How Do You Discover Your Calling?
The baby-naming website Nameberry has a list of the most unusual baby names based on data from the Social Security Administration. Here are some names babies were given last year.
Handsome and Boss will just have to live with their names. Because names are given to you. You don't get to choose your name.
What’s my calling in life? As a pastor, I get this question regularly. Here's the first place to start:
A calling is like a name. It is given to you. It is placed upon you. It is chosen for you. Martin Luther used the Latin word vocatio which means “calling,” to describe the God-given callings that we all have. And that’s the whole point. They are GOD GIVEN.
What are your callings? You may be a brother, sister, mother or father, neighbor, classmate, teammate, employee, or boss. As you think about your own callings, consider a few characteristics of a call. I'm using the call of Abram in Genesis 12 as a basis for these characteristics.
Callings are God’s Initiative
“Now the LORD said to Abram . . .” (Gen. 12:1)
Abram was taken out of nowhere. He had no prerequisite qualifications to be called by God. He did not apply. He didn’t take the Myers-Briggs test or a vocational assessment. GOD JUST CALLED HIM. This is complete divine initiative. God initiates. God introduces. God starts.
There is a Latin term, extra nos, which means “from the outside.” It refers both to our salvation and our callings. Both come from the outside, meaning that we can’t attain them by sheer skill or will. We need someone to come from outside of us. To rescue us, to direct us. God takes the initiative, from outside of us. Only then can we respond.
Callings are a Movement
“Go from your country and your kindred to the land that I will show you” (Gen. 12:1).
For Abram, God’s call took him from one place to another. From his country and kindred to an unknown land. The most important calls in your life do the same – they move you from one point to another point. From what you know to what you don’t know.
Our callings require movement, and sometimes scary movement. Think about the call to parenthood. A new job. A new school. A relocation. The call to care for aging parents. This requires movement from the comfortable and familiar to the uncertain and unknown. Callings will test you and humble you.
Callings Carry a Promise
God called Abram to “go.” But he didn’t call him to go it alone. His command was coupled with a promise. He said “go” one time (Gen. 12:1). But he promised, “I will” five times (Gen. 12:1-3). “I will show you, I will make you, I will bless you.” Jesus did the same in the Great Commission. “Go . . . I am with you always, to the end of the age” (Matt. 28:19-20).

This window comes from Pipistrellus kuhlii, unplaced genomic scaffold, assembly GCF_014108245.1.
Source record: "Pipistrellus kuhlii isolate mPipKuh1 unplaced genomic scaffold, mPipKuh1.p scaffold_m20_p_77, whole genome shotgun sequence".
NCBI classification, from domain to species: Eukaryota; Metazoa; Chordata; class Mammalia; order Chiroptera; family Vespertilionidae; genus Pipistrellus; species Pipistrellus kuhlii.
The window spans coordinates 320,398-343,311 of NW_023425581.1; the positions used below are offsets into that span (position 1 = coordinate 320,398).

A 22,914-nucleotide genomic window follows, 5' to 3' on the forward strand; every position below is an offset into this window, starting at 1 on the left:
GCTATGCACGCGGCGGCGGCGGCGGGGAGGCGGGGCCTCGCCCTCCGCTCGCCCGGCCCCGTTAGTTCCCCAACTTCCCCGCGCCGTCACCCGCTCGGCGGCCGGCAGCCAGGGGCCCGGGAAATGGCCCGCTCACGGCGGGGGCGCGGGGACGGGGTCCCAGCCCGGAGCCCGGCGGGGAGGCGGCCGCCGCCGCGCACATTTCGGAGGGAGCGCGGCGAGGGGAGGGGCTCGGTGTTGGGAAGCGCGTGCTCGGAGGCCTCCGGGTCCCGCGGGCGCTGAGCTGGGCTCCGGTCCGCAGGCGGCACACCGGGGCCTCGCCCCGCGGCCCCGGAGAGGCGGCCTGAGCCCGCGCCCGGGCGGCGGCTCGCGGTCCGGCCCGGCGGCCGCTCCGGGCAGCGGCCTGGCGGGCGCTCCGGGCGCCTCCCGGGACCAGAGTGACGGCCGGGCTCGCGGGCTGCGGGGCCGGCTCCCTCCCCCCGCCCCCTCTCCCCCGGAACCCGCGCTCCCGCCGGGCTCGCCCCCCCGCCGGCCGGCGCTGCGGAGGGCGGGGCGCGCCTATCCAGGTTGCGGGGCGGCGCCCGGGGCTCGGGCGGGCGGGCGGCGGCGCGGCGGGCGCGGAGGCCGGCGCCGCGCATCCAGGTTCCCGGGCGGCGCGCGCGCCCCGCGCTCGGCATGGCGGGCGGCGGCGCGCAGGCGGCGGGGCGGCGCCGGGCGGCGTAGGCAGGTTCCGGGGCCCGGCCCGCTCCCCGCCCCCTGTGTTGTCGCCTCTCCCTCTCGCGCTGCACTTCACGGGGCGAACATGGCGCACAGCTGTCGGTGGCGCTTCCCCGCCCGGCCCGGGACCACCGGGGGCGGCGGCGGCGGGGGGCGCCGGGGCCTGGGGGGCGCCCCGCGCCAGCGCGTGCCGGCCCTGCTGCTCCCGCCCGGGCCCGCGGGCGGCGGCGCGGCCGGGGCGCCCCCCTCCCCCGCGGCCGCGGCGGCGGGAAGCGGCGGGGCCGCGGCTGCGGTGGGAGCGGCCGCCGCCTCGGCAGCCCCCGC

When God gives a command, he accompanies it with a promise. If God calls you to something, he will give you what you need for the task ahead. This is a great relief, especially when we feel unqualified or unprepared to fulfill our callings.
Callings are for Others
God said, “I will bless you and make your name great, so that you will be a blessing” (Gen. 12:2). The words “so that” are really important. They express an intended result. God blessed Abram “SO THAT” he would be a blessing. His call was bigger than him. It was for others.
God’s goal for your calling is not to make you happy. His goal is not to make your dreams come true. That’s Disney’s goal. God’s goal is to save you, and then to call you to important work. And your work is for others.
Your callings are a blessing from God. But your blessing is not to be selfishly hoarded. There is purpose in your blessing. Have you been given wealth? Share it. Have you been given a great family? Adopt others into it. Have you been called to a position of influence? Use it for the sake of others. God-given vocations are always for the good of your neighbor.
Callings Require Faith
“So Abram went, as the LORD told him” (Gen. 12:4).
“By faith Abraham obeyed when he was called . . . he went out, not knowing where he was going” (Heb. 11:8).
Abe was 75 years old. He gathered his wife and his whole household and just went. The biblical record does not indicate that he objected. Not to say that he didn’t hesitant or pause. But all we are told is that “he went as the LORD told him.”
Faith is when someone calls you and you simply “go.” When my child is stuck on a branch in the tree he climbed and I say “Jump,” and he just jumps. Because he trusts me. He has faith. He answers my call.
You have callings that are filled with uncertainty. You might shiver with fear to take the first step. You might hesitate. You might wonder, “God, are you really calling me to this?” When God calls you to something, it’s not neatly packaged or clearly mapped out. So like Abram, you just start walking. And you trust that when you take a step, there is ground underneath. And that takes faith.
Callings Require a Call Back
We meet Abram at the end of Genesis 11. The narrative moves into chapter twelve. But Abram does't say a word until this point: “(Abram) called upon the name of the LORD” (Gen. 12:8). God spoke. God called. Abe listened. Only after God called him does he call back.
Those who are called by God must call him back. Our God-given callings can be so daunting. It is necessary to call on him for help. Does your call seem impossible? Call on him. Are you confused about your calling? Call on him. Not sure what to do next? Call on him. “The LORD is near to all who call on him, to all who call on him in truth” (Ps. 145:18).
Like names, callings are given to us. Your parents gave you just the right name. And God has called you just the right name. He calls you “My child.” You are called his child because Jesus answered a call. A call to cross heaven and hell. A call to bleed and suffer. God calls you:
And it's better to be called Forgiven and Loved than to be called Savvy or Awesome.
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